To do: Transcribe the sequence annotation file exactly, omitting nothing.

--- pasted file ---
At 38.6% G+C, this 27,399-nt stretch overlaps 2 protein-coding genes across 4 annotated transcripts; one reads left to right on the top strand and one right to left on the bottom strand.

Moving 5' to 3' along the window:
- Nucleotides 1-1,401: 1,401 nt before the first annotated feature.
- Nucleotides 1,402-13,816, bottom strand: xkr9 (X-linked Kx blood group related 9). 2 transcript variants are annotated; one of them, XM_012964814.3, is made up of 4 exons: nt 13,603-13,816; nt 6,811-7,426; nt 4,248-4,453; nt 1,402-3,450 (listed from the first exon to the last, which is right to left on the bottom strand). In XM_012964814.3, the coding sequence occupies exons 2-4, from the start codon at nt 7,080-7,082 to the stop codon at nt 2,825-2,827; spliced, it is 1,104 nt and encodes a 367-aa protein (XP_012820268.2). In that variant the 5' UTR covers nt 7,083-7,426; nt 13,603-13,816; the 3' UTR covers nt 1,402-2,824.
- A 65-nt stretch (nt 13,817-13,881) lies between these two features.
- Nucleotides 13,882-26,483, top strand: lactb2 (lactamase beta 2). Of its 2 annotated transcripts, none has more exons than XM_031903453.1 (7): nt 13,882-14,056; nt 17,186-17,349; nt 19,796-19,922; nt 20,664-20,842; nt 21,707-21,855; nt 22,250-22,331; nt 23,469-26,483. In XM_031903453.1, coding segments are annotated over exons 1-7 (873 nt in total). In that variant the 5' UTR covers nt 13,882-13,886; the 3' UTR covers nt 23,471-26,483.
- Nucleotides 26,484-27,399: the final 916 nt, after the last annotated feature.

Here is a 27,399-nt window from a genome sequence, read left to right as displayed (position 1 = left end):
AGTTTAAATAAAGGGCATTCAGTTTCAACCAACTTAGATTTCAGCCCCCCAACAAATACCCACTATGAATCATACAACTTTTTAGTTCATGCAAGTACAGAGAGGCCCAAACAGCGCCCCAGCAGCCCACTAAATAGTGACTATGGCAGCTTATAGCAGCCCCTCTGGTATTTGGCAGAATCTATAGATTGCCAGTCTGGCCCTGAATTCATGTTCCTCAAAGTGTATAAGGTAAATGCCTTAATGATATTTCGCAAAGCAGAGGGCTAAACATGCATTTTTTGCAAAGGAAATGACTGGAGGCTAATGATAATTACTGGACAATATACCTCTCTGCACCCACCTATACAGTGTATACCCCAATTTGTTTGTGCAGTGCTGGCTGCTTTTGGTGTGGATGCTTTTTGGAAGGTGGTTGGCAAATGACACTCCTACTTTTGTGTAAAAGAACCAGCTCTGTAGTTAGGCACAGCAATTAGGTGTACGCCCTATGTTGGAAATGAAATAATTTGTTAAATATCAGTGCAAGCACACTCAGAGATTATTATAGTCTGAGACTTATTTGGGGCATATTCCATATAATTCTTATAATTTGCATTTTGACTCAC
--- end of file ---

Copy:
At 38.6% G+C, this 27,399-nt stretch overlaps 2 protein-coding genes across 4 annotated transcripts; one reads left to right on the top strand and one right to left on the bottom strand.

Moving 5' to 3' along the window:
- Nucleotides 1-1,401: 1,401 nt before the first annotated feature.
- Nucleotides 1,402-13,816, bottom strand: xkr9 (X-linked Kx blood group related 9). 2 transcript variants are annotated; one of them, XM_012964814.3, is made up of 4 exons: nt 13,603-13,816; nt 6,811-7,426; nt 4,248-4,453; nt 1,402-3,450 (listed from the first exon to the last, which is right to left on the bottom strand). In XM_012964814.3, the coding sequence occupies exons 2-4, from the start codon at nt 7,080-7,082 to the stop codon at nt 2,825-2,827; spliced, it is 1,104 nt and encodes a 367-aa protein (XP_012820268.2). In that variant the 5' UTR covers nt 7,083-7,426; nt 13,603-13,816; the 3' UTR covers nt 1,402-2,824.
- A 65-nt stretch (nt 13,817-13,881) lies between these two features.
- Nucleotides 13,882-26,483, top strand: lactb2 (lactamase beta 2). Of its 2 annotated transcripts, none has more exons than XM_031903453.1 (7): nt 13,882-14,056; nt 17,186-17,349; nt 19,796-19,922; nt 20,664-20,842; nt 21,707-21,855; nt 22,250-22,331; nt 23,469-26,483. In XM_031903453.1, coding segments are annotated over exons 1-7 (873 nt in total). In that variant the 5' UTR covers nt 13,882-13,886; the 3' UTR covers nt 23,471-26,483.
- Nucleotides 26,484-27,399: the final 916 nt, after the last annotated feature.

Here is a 27,399-nt window from a genome sequence, read left to right as displayed (position 1 = left end):
AGTTTAAATAAAGGGCATTCAGTTTCAACCAACTTAGATTTCAGCCCCCCAACAAATACCCACTATGAATCATACAACTTTTTAGTTCATGCAAGTACAGAGAGGCCCAAACAGCGCCCCAGCAGCCCACTAAATAGTGACTATGGCAGCTTATAGCAGCCCCTCTGGTATTTGGCAGAATCTATAGATTGCCAGTCTGGCCCTGAATTCATGTTCCTCAAAGTGTATAAGGTAAATGCCTTAATGATATTTCGCAAAGCAGAGGGCTAAACATGCATTTTTTGCAAAGGAAATGACTGGAGGCTAATGATAATTACTGGACAATATACCTCTCTGCACCCACCTATACAGTGTATACCCCAATTTGTTTGTGCAGTGCTGGCTGCTTTTGGTGTGGATGCTTTTTGGAAGGTGGTTGGCAAATGACACTCCTACTTTTGTGTAAAAGAACCAGCTCTGTAGTTAGGCACAGCAATTAGGTGTACGCCCTATGTTGGAAATGAAATAATTTGTTAAATATCAGTGCAAGCACACTCAGAGATTATTATAGTCTGAGACTTATTTGGGGCATATTCCATATAATTCTTATAATTTGCATTTTGACTCAC